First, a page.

A Community Devoted to the Preservation and Practice of Celestial Navigation and Other Methods of Traditional Wayfinding
From: Bob Goethe
Date: 2016 Oct 31, 14:07 -0700
>>Since the rhumb line is only 18.0 nm longer than a perfect great circle would it be worth doing especially if it takes you into high latitudes or other hazards?<<
I want to make a belated response to this. If one is doing this calculation to establish a great circle route to sail along, then no...the calculation in this example is not worth doing. But my goal was that someone should learn to use a technique that was useful both for calculating GC routes, and also for doing sight reduction of celestial objects not covered by Pub. 249.
In my own case, I spent enough time with Pub. 229 to get comfortable with it, and to compare its accuracy to that which can be had in Pub. 249. Having done that, I said to myself, "I think I like packing Pub. 249 + a slide rule in my suitcase. That lets me do sight reduction of any celestial object I choose." Now, I have gone ahead and purchased Publ 249 Vol. 1...and it is quick and easy to use. At a certain point, I go to slide rule rather than Pub. 249, Vol 1, simply because it appeals to me more. I don't know why.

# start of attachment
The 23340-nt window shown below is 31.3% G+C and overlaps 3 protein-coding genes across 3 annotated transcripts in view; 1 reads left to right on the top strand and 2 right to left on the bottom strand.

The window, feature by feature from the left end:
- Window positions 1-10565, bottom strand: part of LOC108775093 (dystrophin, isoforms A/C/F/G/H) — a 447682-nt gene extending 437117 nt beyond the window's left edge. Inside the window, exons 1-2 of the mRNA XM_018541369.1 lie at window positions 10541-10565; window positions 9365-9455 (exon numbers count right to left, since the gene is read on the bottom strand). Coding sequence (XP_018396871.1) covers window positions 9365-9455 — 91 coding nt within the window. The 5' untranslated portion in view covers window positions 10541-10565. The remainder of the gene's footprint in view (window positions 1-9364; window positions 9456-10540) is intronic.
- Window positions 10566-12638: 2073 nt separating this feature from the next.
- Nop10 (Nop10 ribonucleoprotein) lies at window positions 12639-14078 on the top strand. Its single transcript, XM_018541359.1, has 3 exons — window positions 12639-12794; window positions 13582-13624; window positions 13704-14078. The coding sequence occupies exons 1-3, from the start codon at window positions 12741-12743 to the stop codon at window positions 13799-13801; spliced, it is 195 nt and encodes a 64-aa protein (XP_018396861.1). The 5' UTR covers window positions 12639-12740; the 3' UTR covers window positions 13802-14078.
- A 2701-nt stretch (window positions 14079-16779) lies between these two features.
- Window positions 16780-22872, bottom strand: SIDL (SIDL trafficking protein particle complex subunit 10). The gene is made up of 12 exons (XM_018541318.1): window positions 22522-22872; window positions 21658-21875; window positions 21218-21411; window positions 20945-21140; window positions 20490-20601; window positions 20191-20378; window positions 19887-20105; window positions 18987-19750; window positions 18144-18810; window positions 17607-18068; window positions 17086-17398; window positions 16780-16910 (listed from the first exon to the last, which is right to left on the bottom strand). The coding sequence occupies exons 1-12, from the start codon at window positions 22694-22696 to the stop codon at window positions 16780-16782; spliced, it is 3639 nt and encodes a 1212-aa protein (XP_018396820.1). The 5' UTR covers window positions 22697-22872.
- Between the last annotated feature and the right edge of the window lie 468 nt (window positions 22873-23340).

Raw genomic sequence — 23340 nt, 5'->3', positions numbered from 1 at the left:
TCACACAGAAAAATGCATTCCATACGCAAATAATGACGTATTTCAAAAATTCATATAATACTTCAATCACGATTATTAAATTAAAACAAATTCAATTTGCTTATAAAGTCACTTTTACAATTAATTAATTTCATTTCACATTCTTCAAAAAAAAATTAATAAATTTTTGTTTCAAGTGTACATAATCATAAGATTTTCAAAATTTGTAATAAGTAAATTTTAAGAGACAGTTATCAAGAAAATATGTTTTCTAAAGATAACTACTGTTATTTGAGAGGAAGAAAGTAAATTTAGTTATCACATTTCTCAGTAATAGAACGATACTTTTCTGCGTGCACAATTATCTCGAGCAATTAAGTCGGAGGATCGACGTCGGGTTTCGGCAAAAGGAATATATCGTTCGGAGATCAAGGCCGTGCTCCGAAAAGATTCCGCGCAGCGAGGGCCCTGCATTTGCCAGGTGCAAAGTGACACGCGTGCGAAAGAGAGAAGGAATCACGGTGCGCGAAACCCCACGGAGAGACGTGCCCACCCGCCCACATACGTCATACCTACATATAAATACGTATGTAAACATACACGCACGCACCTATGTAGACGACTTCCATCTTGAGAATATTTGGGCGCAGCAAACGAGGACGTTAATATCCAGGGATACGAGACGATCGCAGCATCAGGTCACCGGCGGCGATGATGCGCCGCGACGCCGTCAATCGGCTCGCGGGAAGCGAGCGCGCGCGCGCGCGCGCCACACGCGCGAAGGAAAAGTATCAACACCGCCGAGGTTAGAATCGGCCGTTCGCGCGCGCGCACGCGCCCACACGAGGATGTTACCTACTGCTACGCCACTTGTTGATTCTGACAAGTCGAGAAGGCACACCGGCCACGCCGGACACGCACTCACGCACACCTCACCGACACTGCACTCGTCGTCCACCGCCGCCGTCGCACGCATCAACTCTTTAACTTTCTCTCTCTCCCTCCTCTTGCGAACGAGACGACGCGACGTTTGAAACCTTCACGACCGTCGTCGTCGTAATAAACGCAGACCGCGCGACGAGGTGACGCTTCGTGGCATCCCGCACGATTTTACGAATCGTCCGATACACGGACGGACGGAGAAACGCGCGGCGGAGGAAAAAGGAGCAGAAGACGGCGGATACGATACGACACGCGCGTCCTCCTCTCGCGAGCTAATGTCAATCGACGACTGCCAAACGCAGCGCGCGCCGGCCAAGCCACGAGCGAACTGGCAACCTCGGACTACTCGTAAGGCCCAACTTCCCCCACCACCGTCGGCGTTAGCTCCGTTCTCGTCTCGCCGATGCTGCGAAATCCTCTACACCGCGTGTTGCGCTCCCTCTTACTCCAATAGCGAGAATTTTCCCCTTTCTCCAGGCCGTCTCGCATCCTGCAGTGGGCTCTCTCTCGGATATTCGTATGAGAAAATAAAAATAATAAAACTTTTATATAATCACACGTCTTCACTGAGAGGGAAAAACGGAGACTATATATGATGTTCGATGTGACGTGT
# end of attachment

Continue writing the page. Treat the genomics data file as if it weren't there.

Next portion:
I think my take-away here is that another example for the user manual, where the GC is more distinct from the RL, would be better.
That said, I am working on producing an Ln scale, and will be making some explicit comments about when it is worthwhile to do GC calculations. In this connection, I am attaching a graphic that I am working with to illustrate GC/RL courses. What will go along with it is a chart of how much longer a RL course is than a GC, and when to choose. Obviously, you don't need to go to the trouble of GC calculations when you are sailing due north. If you are sailing from Hawaii to BC, there is some benefit to a GC course, but not much. If you are sailing Tokyo to BC, then following a GC course can save several days of sailing...assuming you don't mind sailing to far north.
The reality is that a small boat sailor is often going to take a longer route (see http://cornellsailing.com/publications/world-cruising-routes/) if that route gives him better winds, or if it avoids unpleasant weather. So GC calculations are helpful to make, but are only one factor to consider in route planning.